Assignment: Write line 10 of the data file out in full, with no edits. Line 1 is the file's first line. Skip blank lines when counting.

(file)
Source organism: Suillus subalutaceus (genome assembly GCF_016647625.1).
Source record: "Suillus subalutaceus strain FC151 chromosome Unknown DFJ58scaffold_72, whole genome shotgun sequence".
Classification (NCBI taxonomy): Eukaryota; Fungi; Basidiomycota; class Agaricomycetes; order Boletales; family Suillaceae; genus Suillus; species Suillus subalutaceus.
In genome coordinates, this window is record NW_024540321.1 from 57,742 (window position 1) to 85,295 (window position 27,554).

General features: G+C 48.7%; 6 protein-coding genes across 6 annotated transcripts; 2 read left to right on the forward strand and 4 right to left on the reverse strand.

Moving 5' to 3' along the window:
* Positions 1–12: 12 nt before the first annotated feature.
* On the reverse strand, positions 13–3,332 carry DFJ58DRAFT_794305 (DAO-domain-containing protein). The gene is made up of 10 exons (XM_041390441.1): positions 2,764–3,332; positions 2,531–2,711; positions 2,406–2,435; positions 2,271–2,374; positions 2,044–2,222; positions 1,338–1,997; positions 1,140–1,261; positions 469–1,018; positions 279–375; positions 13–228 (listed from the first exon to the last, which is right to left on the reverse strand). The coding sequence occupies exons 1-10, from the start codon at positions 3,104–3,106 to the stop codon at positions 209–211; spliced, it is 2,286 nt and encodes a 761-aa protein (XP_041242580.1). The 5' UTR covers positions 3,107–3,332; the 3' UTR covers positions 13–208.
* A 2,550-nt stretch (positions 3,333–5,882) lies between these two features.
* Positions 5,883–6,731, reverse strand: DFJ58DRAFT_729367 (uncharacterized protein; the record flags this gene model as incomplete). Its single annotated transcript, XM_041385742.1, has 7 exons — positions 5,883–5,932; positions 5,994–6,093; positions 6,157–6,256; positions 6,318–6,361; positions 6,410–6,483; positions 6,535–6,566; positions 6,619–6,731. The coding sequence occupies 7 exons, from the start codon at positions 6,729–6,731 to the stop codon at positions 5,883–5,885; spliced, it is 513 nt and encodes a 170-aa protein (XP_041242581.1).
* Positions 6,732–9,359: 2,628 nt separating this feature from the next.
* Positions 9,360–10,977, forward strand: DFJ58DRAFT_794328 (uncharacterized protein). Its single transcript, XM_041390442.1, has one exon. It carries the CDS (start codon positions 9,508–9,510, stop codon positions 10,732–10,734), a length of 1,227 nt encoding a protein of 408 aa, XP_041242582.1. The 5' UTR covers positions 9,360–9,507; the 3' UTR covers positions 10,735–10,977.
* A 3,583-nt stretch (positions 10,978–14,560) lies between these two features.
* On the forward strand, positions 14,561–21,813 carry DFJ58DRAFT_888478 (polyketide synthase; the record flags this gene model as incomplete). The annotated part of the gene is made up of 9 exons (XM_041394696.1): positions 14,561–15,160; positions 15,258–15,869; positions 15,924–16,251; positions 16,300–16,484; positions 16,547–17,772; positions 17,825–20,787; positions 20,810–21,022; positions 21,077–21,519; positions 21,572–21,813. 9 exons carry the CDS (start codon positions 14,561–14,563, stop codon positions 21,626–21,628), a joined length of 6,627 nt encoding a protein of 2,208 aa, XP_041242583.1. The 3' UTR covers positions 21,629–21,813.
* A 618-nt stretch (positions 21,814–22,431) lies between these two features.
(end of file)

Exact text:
* Positions 5,883–6,731, reverse strand: DFJ58DRAFT_729367 (uncharacterized protein; the record flags this gene model as incomplete). Its single annotated transcript, XM_041385742.1, has 7 exons — positions 5,883–5,932; positions 5,994–6,093; positions 6,157–6,256; positions 6,318–6,361; positions 6,410–6,483; positions 6,535–6,566; positions 6,619–6,731. The coding sequence occupies 7 exons, from the start codon at positions 6,729–6,731 to the stop codon at positions 5,883–5,885; spliced, it is 513 nt and encodes a 170-aa protein (XP_041242581.1).